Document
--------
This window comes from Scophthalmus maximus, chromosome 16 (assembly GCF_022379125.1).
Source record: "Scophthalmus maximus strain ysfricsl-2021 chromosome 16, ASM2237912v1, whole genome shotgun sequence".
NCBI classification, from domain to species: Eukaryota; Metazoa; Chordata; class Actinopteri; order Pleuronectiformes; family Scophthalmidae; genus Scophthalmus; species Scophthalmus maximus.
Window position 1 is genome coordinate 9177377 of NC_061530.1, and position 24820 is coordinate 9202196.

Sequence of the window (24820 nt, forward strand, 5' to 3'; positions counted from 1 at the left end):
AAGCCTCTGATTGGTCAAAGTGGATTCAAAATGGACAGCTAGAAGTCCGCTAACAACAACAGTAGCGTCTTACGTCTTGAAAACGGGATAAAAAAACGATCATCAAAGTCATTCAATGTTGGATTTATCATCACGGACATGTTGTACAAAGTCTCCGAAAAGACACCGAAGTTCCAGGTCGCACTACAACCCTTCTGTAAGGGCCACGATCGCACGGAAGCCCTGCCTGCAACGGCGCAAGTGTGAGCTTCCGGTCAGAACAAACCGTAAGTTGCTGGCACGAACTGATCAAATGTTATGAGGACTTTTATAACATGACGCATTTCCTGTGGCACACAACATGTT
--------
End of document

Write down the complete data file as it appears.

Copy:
This window comes from Scophthalmus maximus, chromosome 16 (assembly GCF_022379125.1).
Source record: "Scophthalmus maximus strain ysfricsl-2021 chromosome 16, ASM2237912v1, whole genome shotgun sequence".
NCBI classification, from domain to species: Eukaryota; Metazoa; Chordata; class Actinopteri; order Pleuronectiformes; family Scophthalmidae; genus Scophthalmus; species Scophthalmus maximus.
Window position 1 is genome coordinate 9177377 of NC_061530.1, and position 24820 is coordinate 9202196.

Sequence of the window (24820 nt, forward strand, 5' to 3'; positions counted from 1 at the left end):
AAGCCTCTGATTGGTCAAAGTGGATTCAAAATGGACAGCTAGAAGTCCGCTAACAACAACAGTAGCGTCTTACGTCTTGAAAACGGGATAAAAAAACGATCATCAAAGTCATTCAATGTTGGATTTATCATCACGGACATGTTGTACAAAGTCTCCGAAAAGACACCGAAGTTCCAGGTCGCACTACAACCCTTCTGTAAGGGCCACGATCGCACGGAAGCCCTGCCTGCAACGGCGCAAGTGTGAGCTTCCGGTCAGAACAAACCGTAAGTTGCTGGCACGAACTGATCAAATGTTATGAGGACTTTTATAACATGACGCATTTCCTGTGGCACACAACATGTT